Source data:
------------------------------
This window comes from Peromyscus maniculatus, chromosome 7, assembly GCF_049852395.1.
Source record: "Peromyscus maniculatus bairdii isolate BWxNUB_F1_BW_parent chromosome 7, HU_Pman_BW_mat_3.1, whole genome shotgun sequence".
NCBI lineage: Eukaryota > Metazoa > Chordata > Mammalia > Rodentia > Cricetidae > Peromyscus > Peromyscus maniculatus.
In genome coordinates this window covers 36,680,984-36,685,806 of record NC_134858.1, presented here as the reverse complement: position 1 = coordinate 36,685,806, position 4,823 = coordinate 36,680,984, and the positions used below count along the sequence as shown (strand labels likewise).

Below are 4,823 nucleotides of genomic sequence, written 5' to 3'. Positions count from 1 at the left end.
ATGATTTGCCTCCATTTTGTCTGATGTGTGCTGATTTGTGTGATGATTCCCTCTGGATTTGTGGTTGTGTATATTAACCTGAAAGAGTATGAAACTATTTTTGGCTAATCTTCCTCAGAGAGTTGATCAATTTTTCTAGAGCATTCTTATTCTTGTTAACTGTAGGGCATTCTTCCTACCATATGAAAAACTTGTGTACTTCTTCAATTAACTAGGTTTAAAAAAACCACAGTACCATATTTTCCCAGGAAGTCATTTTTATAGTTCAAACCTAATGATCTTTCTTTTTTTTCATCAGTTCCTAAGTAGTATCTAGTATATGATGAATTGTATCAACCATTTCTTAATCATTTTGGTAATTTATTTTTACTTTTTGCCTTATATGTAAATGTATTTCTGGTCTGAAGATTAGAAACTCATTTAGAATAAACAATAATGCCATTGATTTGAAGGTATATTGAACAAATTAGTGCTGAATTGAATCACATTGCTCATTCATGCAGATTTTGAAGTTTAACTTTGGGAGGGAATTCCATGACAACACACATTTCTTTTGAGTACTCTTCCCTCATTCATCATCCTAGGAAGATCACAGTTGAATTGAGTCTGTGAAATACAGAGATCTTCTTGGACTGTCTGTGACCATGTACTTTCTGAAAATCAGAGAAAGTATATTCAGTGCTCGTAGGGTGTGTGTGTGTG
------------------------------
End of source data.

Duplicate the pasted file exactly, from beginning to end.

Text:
This window comes from Peromyscus maniculatus, chromosome 7, assembly GCF_049852395.1.
Source record: "Peromyscus maniculatus bairdii isolate BWxNUB_F1_BW_parent chromosome 7, HU_Pman_BW_mat_3.1, whole genome shotgun sequence".
NCBI lineage: Eukaryota > Metazoa > Chordata > Mammalia > Rodentia > Cricetidae > Peromyscus > Peromyscus maniculatus.
In genome coordinates this window covers 36,680,984-36,685,806 of record NC_134858.1, presented here as the reverse complement: position 1 = coordinate 36,685,806, position 4,823 = coordinate 36,680,984, and the positions used below count along the sequence as shown (strand labels likewise).

Below are 4,823 nucleotides of genomic sequence, written 5' to 3'. Positions count from 1 at the left end.
ATGATTTGCCTCCATTTTGTCTGATGTGTGCTGATTTGTGTGATGATTCCCTCTGGATTTGTGGTTGTGTATATTAACCTGAAAGAGTATGAAACTATTTTTGGCTAATCTTCCTCAGAGAGTTGATCAATTTTTCTAGAGCATTCTTATTCTTGTTAACTGTAGGGCATTCTTCCTACCATATGAAAAACTTGTGTACTTCTTCAATTAACTAGGTTTAAAAAAACCACAGTACCATATTTTCCCAGGAAGTCATTTTTATAGTTCAAACCTAATGATCTTTCTTTTTTTTCATCAGTTCCTAAGTAGTATCTAGTATATGATGAATTGTATCAACCATTTCTTAATCATTTTGGTAATTTATTTTTACTTTTTGCCTTATATGTAAATGTATTTCTGGTCTGAAGATTAGAAACTCATTTAGAATAAACAATAATGCCATTGATTTGAAGGTATATTGAACAAATTAGTGCTGAATTGAATCACATTGCTCATTCATGCAGATTTTGAAGTTTAACTTTGGGAGGGAATTCCATGACAACACACATTTCTTTTGAGTACTCTTCCCTCATTCATCATCCTAGGAAGATCACAGTTGAATTGAGTCTGTGAAATACAGAGATCTTCTTGGACTGTCTGTGACCATGTACTTTCTGAAAATCAGAGAAAGTATATTCAGTGCTCGTAGGGTGTGTGTGTGTG